Where are the youths that were Socrates' friends ?

There was a town where all learnt

What the wisest had taught !

Why had crude Sparta such treasonous force ?

Could Philip of Macedon

Breed a true Greek of his son ?

What honour to conquer a world

Where Alcibiades failed,

Lead half-drilled highland hordes

Whose lust would inherit the wise ?

There is nothing art's industry shaped

But their idleness praising it mocked.

Thus Fate re-assumed her command

And laughed at experienced law.

What ails man to love with such pains ?

Why toil to create in the mind

Of those who shall close in his grave

The best that he is and has hoped ?

The longer permission he has,

The nobler the structure so raised,

The greater its downfall. Fools, fools,



XXIX.



Where is a town such as Pericles ruled ?

Where youths to replace those whom Socrates loved ?

Wise Damon, thou art silent ; Mother, thou

Hast only arms to cling about thy son.

Who can descry the purpose of a god

With eyes wide-open ? shut them, every fool

Can conjure up a world arriving somewhere,

Resulting in what he may call perfection.

Evil must soon or late succeed to good.

There well may once have been a golden age :

Why should we treat it as a poet's tale ?

Yet, in those hills that hung o'er Arcady,

Some roving inebriate Daimon

Begat him fair children

On nymphs of the vineyard,

On nymphs of the rock :

And in the heart of the forest

Lay bound in white arms,

In action creative a father

Without a thought for his child ;

A purposeless god,

The forebear of men

To corrupt, ape, inherit, and spoil

That fine race beforehand with doom !

No, Damon, what's an answer worth to one

Whose mind has been flung open ?

Only last night,

The gates of my spirit gave entrance

Unto the great light ;

And I saw how virtue seduceth,

XXX.



Not ended to-day or to-morrow

Like the passion for love,

Like the passion for life

But perennial pain

And age-long effort

Dead deeds are the teeth that shine

In the mouth that repeateth praise,

That spurs men to do high things

Since their fathers did higher before

To give more than they hope to receive,

To slave and to die in a secular cause !

The mouth that smiles over-praise

Eats out the heart of each fool

To feed the great dream of a race.

Yet wearied peoples each in turn awake

From virtue, as a man from his brief love,

And, roughly shaken, face the useless truth :

No answer to brute fact has ere been found.

Slaves of your slaves, caged in your furnished rooms,

Ushered to meals when reft of appetite,

Though hungry, bound to wait a stated hour,

Your dearest contemplation broken off

By the appointed summons to your bath ;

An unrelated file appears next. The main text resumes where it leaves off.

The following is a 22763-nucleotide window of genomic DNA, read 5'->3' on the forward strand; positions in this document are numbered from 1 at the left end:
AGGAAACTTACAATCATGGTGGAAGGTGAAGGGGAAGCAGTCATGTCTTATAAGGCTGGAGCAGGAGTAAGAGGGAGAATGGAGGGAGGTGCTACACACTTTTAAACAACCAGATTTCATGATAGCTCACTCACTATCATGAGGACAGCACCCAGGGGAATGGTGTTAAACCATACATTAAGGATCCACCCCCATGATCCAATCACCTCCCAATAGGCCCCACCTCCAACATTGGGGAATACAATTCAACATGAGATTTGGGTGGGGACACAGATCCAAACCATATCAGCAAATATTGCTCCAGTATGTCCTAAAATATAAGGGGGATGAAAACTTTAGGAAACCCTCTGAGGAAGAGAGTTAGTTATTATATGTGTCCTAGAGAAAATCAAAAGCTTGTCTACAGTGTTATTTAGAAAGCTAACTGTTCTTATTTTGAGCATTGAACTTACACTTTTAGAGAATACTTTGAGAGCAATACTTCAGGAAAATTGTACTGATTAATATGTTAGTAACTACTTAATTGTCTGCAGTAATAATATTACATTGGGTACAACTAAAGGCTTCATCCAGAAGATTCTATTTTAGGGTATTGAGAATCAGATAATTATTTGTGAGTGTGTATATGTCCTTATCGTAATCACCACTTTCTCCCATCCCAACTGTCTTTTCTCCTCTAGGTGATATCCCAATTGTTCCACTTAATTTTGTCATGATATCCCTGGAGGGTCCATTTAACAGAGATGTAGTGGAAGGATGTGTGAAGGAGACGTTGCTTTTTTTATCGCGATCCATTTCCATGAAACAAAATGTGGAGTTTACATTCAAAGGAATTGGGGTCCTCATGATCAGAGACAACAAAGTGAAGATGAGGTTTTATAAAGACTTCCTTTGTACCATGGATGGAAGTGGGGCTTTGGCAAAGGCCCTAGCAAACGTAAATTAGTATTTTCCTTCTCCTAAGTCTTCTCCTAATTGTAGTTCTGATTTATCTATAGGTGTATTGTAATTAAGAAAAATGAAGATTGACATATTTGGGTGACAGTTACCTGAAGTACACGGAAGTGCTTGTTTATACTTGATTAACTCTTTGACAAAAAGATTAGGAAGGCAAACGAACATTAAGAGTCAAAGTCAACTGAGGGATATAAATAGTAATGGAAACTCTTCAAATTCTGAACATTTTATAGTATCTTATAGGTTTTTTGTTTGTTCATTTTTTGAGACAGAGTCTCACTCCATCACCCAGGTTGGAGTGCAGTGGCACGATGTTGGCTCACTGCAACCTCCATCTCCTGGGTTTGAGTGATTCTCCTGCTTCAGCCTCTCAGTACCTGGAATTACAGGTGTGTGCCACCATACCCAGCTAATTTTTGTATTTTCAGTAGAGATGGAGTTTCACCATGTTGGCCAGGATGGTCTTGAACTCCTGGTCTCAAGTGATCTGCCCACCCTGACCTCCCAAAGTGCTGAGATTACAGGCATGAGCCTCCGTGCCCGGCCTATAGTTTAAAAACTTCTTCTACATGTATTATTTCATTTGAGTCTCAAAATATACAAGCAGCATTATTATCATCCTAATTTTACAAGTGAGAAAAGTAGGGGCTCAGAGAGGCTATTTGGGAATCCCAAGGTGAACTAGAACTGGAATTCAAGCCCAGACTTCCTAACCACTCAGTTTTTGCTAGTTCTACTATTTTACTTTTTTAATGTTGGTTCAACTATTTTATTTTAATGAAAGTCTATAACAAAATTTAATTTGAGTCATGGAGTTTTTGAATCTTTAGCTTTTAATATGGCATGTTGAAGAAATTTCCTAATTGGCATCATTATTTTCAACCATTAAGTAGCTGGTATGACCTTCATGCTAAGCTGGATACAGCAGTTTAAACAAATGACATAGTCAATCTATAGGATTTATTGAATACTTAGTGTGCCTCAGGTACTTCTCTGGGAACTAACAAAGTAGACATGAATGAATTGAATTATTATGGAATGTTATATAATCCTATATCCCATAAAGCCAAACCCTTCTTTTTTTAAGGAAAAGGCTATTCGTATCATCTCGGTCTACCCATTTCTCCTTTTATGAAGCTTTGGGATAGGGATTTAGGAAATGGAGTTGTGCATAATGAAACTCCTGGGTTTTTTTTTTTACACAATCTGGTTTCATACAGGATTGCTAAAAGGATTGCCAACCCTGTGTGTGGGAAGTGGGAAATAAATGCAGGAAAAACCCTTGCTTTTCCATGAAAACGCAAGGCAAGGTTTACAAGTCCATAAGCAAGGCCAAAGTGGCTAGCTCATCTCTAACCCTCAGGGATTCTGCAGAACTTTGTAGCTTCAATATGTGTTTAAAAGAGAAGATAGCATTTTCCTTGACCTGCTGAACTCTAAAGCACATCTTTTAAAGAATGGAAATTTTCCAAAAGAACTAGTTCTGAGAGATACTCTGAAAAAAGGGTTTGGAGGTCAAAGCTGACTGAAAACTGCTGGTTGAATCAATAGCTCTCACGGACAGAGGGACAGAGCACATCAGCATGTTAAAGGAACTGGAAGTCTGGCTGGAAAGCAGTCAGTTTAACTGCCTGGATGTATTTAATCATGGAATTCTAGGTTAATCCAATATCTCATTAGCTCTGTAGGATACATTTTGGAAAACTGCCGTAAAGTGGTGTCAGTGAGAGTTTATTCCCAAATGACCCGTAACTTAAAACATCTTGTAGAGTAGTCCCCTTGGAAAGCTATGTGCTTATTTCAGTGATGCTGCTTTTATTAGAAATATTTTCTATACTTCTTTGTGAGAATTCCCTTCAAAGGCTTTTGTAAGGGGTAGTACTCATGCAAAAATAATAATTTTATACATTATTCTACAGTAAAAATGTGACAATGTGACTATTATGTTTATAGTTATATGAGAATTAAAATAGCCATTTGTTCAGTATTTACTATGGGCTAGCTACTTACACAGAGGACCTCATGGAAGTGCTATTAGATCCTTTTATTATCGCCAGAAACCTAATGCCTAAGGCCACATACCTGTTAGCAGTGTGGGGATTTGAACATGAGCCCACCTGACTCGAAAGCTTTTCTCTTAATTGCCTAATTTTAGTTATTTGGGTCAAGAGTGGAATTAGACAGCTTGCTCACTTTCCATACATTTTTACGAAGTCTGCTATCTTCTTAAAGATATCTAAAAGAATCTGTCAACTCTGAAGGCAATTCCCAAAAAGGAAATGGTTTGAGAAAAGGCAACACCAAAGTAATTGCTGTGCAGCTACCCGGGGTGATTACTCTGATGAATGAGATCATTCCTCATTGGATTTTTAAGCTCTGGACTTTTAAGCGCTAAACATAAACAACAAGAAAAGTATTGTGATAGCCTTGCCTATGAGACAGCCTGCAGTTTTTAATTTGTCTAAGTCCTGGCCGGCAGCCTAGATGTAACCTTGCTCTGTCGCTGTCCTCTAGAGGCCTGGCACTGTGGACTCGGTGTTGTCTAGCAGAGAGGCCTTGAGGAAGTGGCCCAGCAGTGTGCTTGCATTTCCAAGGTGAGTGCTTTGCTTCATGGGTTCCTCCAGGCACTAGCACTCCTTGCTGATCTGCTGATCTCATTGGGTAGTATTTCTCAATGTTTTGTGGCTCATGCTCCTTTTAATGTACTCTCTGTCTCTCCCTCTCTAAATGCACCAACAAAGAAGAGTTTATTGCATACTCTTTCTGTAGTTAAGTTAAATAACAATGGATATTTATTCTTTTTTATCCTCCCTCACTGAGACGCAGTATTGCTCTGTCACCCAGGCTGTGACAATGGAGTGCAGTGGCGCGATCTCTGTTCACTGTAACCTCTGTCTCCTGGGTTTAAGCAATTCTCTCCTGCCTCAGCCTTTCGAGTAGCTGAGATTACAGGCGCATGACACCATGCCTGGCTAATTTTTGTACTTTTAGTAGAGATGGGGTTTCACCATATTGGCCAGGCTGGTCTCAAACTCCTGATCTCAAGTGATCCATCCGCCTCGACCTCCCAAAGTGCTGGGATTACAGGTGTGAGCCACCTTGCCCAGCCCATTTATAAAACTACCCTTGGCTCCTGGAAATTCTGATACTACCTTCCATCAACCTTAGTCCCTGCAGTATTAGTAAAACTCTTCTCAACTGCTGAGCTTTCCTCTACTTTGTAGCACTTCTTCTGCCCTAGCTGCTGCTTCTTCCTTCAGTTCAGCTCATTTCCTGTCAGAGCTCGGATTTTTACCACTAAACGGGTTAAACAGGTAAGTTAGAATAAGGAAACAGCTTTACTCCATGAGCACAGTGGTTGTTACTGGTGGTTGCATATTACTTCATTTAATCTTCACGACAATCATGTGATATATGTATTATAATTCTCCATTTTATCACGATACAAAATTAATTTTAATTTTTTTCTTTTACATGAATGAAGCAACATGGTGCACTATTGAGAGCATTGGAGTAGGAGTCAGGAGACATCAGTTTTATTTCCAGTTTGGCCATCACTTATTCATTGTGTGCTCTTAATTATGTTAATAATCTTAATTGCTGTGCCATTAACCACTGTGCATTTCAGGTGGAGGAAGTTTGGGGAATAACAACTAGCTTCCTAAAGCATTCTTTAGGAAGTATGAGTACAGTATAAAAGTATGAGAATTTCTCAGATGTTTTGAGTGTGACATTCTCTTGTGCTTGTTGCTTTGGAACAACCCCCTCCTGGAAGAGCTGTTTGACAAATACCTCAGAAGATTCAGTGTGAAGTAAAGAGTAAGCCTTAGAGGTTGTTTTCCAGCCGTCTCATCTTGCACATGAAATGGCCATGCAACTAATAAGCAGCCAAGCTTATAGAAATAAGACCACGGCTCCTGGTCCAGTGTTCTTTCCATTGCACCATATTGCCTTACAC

Racked with more thought for those whom you may flog

Than for those dear ; obsessed by your possessions

With a dull round of stale anxieties ;

Soon maintenance grows the extreme reach of hope

For those held in respect, as in a vice,

By citizens of whom they are the pick.

Of men the least bond is the roving seaman

Who hires himself to merchantman or pirate

xxxi.



For single voyages, stays where he may please,

Lives his purse empty in a dozen ports,

And ne'er obeys the ghost of what once was !

His laugh chimes readily ; his kiss, no symbol

Of aught to come, but cordial, eager, hot,

Leaves his to-morrow free. With him for comrade

Each day shall be enough, and what is good

Enjoyed, and what is evil borne or cursed.

I go, because I will not have a home,

Or here prefer to there, or near to far.

I go, because I will not have a friend

Lay claim upon my leisure this day week.

I will be melted by each smile that takes me ;

What though a hundred lips should meet with mine

A vagabond I shall be as the moon is.

The sun, the waves, the winds, all birds, all beasts,

Are ever on the move, and take what comes :

They are not parasites like plants and men

Rooted in that which fed them yesterday.

Not even memory shall follow Delphis,

For I will yield to all impulse save hers,

Therein alone subject to prescient rigour ;

Lest she should lure me back among the dying

Pilfer the present for the beggar past.

Free minds must bargain with each greedy moment

And seize the most that lies to hand at once.

Ye are too old to understand my words ;

I yet have youth enough, and can escape

From that which sucks each individual man

Into the common dream.

CYDILLA

Stay, Delphis, hear what Damon has to say !

xxxii.



He is mad !
DAMON

Mad yes mad as cruelty !

Poor, poor Cydilla ! was it then to this

That all my tale was prologue ?

Think of Amyntas, think of that poor boy,

Bereaved as we are both bereaved ! Come, come,

Find him, and say that Love himself has sent us

To offer our poor service in his stead.

CYDILLA

Good Damon, help me find my wool ; my eyes

Are blind with tears ; then I will come at once !

We must be doing something, for I feel

We both shall drown our hearts with time to spare.